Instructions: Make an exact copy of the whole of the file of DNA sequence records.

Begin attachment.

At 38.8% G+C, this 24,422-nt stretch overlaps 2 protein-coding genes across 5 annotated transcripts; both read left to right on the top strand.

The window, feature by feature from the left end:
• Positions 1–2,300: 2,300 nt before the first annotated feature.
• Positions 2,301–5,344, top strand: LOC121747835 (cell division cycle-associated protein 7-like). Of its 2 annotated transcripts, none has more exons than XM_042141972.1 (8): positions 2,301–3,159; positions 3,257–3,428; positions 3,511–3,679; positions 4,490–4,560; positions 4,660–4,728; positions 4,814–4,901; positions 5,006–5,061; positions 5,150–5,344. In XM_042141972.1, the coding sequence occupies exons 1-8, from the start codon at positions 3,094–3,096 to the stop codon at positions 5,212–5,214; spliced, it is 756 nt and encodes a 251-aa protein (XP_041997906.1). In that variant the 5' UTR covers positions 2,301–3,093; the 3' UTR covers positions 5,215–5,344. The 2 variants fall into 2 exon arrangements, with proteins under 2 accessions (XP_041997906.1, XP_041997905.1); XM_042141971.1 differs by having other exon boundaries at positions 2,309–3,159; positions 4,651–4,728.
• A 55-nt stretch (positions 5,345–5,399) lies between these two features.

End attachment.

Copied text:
At 38.8% G+C, this 24,422-nt stretch overlaps 2 protein-coding genes across 5 annotated transcripts; both read left to right on the top strand.

The window, feature by feature from the left end:
• Positions 1–2,300: 2,300 nt before the first annotated feature.
• Positions 2,301–5,344, top strand: LOC121747835 (cell division cycle-associated protein 7-like). Of its 2 annotated transcripts, none has more exons than XM_042141972.1 (8): positions 2,301–3,159; positions 3,257–3,428; positions 3,511–3,679; positions 4,490–4,560; positions 4,660–4,728; positions 4,814–4,901; positions 5,006–5,061; positions 5,150–5,344. In XM_042141972.1, the coding sequence occupies exons 1-8, from the start codon at positions 3,094–3,096 to the stop codon at positions 5,212–5,214; spliced, it is 756 nt and encodes a 251-aa protein (XP_041997906.1). In that variant the 5' UTR covers positions 2,301–3,093; the 3' UTR covers positions 5,215–5,344. The 2 variants fall into 2 exon arrangements, with proteins under 2 accessions (XP_041997906.1, XP_041997905.1); XM_042141971.1 differs by having other exon boundaries at positions 2,309–3,159; positions 4,651–4,728.
• A 55-nt stretch (positions 5,345–5,399) lies between these two features.